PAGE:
Mixtures of para-aramid fibers and meta-aramid fibers are not well-known but the aramids are well-known and sold by, for instance, E. I. du Pont de Nemours and Company of Wilmington, DE under the tradenames Kevlar™ and Nomex™. Because of their strength and resistance to heat the materials are often used, though typically in separate layers, in protective clothing such as fire fighter suits, race car driver suits and air force pilot suits.

Materials woven from fibers that are a mixture of para-aramid fibers and carbon fibers are well-known and sold by, for instance, E. I. du Pont de Nemours and Company of Wilmington, DE under the tradename Black Kevlar.

The metal mesh layer 125 may be made from any metal that may form a useful fiber such as, but not limited to, Aluminum, Beryllium, Chromium, Cobalt, Copper, Erbium, Gold, Indium, Iron, Lead, Nickel, Platinum, Silver, Tantalum, Tin, Tungsten, Uranium, Zinc, and Zirconium, or some combination thereof, or some alloy thereof. The metal mesh may, for instance, be formed by any suitable method of interlacing yarns such as, but not limited to, weaving, knitting, crocheting, knotting, or felting, or some combination thereof.

In a preferred embodiment of the present invention, the mesh is preferably a woven metallic mesh, and more preferably a woven mesh of stainless steel fibers having a diameter of 0.2 mm or less and a mesh aperture of 0.45 mm or less. Such a mesh has been found to have good resistance to cut and slash penetration and to needle stick penetration, and has been used in protective garments such as, but not limited to, protective gloves, as described in, for instance, US Patent 6,581,212 issued to Andresen on June 24, 2003, the contents of which are hereby incorporated by reference in their entirety.

In a preferred embodiment, the first-textile layer 121 and the metal mesh layers 125 may be sandwiched between an outer protective layer 115 and an inner protective layer 110, and the inner and outer protective layers may be joined at a periphery of a garment piece by, for instance, stitching or by some other joining mechanism such as, but not limited to, gluing, welding, stapling or some combination thereof.

The outer protective layer 115 may also or instead be comprised of a liquid barrier material such as, but not limited to, a latex, a neoprene, a nitrile or a vinyl, or some combination thereof.

Figure IB shows a schematic cut-away isometric view of the layers of a protective, composite fabric of a further embodiment of the present invention.

The bi-textile protective, composite fabric 106, as shown in Figure IB, may have a metal mesh layer 125 sandwiched between a first-textile layer 121 and a second-textile layer 122. That sandwich may then, in turn, be sandwiched between an inner protective layer 110 and a outer protective layer 115. The fibers in the first-textile layer 121 may, for instance, be well-known fabric fibers such as, but not limited to, a para-aramid fiber, a meta-aramid fiber, an ultra-high molecular weight polyethylene fiber, a polyethylene terephthalate fiber, a cellulose fiber, a polyamide fiber, a mixture of para-aramid fibers and meta-aramid fibers, and a mixture of para-aramid fibers and carbon fibers, while the fibers in the second-textile layer 122 may be any one of that group other than the one used in the first-textile layer.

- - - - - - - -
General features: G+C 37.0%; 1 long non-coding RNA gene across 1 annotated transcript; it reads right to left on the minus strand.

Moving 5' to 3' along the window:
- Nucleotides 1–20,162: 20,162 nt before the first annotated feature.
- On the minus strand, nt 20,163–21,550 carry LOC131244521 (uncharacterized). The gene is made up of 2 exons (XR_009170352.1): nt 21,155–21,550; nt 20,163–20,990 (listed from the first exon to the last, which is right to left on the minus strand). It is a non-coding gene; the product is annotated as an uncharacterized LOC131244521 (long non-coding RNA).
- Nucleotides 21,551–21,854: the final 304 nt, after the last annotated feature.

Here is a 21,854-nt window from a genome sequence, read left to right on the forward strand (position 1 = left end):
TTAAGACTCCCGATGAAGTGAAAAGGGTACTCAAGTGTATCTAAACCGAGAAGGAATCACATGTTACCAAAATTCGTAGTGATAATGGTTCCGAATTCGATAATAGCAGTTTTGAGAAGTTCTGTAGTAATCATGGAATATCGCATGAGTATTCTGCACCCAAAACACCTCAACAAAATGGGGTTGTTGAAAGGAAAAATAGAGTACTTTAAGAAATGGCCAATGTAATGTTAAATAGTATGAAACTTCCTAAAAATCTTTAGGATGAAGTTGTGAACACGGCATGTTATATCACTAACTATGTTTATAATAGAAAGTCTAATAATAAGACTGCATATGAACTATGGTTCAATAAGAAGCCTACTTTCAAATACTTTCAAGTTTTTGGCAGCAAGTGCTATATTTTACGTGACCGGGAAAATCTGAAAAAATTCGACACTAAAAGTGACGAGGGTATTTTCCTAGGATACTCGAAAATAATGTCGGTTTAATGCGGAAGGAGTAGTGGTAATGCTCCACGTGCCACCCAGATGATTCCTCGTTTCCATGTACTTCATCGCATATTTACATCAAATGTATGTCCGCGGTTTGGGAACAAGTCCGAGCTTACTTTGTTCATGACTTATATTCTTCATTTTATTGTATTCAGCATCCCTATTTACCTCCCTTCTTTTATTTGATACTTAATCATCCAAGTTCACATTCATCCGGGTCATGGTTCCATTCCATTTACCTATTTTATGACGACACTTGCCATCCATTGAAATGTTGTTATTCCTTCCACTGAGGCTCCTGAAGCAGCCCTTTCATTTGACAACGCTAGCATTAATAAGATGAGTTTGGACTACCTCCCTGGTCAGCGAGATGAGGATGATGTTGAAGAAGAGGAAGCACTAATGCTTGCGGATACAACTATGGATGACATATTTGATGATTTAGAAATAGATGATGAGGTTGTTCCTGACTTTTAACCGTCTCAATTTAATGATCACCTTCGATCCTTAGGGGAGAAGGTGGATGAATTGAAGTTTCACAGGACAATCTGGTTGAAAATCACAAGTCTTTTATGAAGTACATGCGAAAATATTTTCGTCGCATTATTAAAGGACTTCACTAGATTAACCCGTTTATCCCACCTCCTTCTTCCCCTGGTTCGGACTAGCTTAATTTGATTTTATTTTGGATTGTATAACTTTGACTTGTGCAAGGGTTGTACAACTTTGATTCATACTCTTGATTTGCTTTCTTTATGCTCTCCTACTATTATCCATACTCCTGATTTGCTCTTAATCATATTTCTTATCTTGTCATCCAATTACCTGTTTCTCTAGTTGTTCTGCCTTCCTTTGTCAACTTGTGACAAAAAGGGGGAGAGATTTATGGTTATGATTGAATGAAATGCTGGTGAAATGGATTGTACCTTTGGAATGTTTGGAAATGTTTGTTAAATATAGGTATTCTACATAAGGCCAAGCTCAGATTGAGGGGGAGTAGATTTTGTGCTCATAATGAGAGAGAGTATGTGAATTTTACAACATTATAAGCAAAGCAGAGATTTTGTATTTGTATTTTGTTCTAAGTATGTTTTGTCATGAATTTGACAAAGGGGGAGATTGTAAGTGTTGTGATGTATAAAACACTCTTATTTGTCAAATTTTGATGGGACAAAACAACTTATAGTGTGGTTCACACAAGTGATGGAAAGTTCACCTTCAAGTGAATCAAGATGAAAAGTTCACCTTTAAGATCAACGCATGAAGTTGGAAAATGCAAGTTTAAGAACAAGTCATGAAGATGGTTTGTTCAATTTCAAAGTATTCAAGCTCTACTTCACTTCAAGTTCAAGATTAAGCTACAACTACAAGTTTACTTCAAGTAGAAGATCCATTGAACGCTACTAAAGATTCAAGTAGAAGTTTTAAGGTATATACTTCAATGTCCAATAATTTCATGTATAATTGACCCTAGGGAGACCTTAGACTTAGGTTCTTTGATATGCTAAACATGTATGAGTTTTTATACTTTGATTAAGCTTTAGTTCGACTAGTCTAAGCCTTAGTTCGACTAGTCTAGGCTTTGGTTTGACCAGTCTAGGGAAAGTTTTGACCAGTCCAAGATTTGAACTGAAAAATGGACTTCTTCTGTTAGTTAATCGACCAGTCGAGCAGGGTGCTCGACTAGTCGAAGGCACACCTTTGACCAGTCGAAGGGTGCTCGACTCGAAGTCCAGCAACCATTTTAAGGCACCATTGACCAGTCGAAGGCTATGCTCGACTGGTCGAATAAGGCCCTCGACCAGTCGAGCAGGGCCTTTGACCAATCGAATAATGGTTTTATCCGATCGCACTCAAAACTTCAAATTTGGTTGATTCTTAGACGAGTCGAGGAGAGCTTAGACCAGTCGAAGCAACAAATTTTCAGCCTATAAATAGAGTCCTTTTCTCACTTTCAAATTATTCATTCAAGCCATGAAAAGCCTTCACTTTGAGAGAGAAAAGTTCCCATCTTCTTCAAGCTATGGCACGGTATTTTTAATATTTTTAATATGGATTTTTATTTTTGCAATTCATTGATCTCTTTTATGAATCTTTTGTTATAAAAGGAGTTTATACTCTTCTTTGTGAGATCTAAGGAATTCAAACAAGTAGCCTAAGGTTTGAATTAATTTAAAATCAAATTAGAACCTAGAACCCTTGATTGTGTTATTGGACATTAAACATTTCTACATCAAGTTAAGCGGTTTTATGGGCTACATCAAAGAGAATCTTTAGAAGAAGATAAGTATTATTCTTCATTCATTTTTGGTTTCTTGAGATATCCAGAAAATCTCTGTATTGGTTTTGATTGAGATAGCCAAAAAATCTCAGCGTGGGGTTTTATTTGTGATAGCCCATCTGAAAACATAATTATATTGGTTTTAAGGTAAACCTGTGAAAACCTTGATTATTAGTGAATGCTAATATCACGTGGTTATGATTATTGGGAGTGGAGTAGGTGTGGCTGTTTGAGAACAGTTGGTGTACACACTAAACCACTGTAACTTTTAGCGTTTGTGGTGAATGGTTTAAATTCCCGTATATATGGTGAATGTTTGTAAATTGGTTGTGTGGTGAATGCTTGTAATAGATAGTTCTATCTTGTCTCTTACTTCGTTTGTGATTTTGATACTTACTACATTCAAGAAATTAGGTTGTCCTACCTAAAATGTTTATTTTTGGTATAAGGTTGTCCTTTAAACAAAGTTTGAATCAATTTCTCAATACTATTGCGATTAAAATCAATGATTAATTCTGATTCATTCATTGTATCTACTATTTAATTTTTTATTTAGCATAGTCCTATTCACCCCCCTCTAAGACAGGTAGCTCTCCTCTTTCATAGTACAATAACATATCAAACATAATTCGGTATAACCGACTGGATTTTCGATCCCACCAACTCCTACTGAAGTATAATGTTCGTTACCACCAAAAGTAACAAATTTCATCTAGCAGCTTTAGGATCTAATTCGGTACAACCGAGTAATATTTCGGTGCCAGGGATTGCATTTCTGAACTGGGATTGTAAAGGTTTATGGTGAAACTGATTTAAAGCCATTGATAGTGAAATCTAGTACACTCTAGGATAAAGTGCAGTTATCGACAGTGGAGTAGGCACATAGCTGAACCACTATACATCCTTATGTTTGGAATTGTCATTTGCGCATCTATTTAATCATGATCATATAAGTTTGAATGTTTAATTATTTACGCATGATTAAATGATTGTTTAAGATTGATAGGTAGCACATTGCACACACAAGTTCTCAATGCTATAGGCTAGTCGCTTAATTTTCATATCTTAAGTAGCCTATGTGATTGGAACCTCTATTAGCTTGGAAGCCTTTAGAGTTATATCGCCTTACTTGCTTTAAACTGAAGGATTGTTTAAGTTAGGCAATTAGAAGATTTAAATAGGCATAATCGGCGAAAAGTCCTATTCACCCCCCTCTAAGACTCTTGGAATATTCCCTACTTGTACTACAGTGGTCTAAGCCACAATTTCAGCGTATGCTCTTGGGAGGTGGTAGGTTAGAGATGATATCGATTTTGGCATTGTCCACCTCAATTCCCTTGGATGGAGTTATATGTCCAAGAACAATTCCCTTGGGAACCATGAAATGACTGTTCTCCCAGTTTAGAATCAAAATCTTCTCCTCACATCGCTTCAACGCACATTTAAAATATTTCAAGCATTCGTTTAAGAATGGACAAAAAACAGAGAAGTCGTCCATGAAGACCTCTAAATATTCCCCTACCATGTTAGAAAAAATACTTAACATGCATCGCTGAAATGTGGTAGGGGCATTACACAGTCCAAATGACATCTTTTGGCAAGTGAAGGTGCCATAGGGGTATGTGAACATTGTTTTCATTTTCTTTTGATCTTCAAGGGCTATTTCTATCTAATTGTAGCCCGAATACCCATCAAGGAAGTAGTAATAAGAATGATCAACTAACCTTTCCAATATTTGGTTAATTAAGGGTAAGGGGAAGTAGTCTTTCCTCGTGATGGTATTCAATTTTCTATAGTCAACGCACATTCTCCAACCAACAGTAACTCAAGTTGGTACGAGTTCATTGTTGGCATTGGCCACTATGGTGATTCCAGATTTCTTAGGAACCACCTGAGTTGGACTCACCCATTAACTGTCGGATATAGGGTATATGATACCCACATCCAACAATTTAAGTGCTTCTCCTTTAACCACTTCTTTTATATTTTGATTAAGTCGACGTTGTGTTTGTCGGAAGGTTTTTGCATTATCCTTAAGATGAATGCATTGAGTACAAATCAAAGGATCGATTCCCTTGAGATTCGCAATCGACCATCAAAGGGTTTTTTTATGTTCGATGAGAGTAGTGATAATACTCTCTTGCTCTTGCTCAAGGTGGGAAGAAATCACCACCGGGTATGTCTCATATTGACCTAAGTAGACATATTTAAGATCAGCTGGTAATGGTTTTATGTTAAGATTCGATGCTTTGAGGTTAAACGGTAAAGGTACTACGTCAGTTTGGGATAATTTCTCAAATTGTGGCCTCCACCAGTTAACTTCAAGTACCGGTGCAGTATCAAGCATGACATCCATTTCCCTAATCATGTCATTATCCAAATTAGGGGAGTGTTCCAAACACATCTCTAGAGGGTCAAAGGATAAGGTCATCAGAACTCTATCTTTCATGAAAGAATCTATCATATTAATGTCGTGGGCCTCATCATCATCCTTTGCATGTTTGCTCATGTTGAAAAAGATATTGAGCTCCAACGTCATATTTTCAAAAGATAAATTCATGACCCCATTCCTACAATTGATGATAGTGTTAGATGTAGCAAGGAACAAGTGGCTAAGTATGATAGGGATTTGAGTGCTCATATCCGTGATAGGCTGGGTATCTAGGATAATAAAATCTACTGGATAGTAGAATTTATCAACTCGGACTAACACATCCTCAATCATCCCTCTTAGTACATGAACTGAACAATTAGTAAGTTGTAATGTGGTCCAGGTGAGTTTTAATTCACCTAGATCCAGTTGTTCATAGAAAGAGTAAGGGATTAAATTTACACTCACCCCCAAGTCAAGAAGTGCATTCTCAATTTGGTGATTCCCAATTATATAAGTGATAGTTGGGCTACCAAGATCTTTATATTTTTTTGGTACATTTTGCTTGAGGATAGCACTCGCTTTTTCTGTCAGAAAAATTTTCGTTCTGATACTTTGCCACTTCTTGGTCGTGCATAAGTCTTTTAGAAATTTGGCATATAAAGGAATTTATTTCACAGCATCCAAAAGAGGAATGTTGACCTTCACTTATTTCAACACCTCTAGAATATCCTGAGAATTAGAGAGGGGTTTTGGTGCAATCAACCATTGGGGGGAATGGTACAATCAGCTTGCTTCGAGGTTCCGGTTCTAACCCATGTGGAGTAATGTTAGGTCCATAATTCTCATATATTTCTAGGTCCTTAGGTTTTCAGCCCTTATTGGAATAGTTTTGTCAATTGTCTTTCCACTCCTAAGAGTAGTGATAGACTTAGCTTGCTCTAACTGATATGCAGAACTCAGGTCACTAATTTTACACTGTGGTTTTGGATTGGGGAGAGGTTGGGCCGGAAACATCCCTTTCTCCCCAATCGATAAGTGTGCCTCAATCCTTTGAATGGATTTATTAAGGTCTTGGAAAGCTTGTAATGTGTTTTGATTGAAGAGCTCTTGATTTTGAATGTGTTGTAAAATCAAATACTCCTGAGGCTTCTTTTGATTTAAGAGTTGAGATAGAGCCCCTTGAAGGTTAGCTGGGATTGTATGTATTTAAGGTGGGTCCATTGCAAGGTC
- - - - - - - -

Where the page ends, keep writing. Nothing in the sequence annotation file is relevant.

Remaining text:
Figure 2A shows a schematic plan view of a protective glove 170 of one embodiment of the present invention, and a schematic cross-section of a selected portion 180 of the glove 170.

The partial cross section 180 of the glove is shown as taken on a line 175. The partial cross section 180 of a glove shows a top portion 185 of a glove and a lower portion 190 of a glove separated by a space 195 for a hand. The top portion 185 of the glove is shown as having an outer protective layer 205 and an inner protective layer 210 between which are sandwiched a plurality of metal mesh layers 125 and first-textile layers 121. The lower portion 190 of a glove is similarly shown with the metal mesh layers 125 and the first-textile layers 121 sandwiched between an outer protective layer 205 and an inner protective layer 210. In both the top and the bottom portions of the glove, the inner protective layer 210 is shown closest to the space 195 for a hand and the microflex fabric layers 120 are shown proximate to the inner protective layer 210. Such an arrangement may, for instance, provide a material well suited to resisting puncture attack from the outside of the glove.

Figure 2 A shows four metal mesh layers 125 and one first-textile layer 121. While such an arrangement may, for instance, yield an economical glove that meets certain performance levels such as, but not hmited to, the EN388 test for abrasion resistance, blade cut resistance, tear resistance and puncture resistance, there may be other arrangements that may be more advantages in terms of factors such as, but not limited to, cost, performance, flexibility and comfort, or some combination thereof.

The composite material may, for instance, have a plurality of first-textile layer 121 and metal mesh layers 125 that may be alternated with each other. Such an arrangement may, for instance, increase the hypothesized synergy between the layers described above.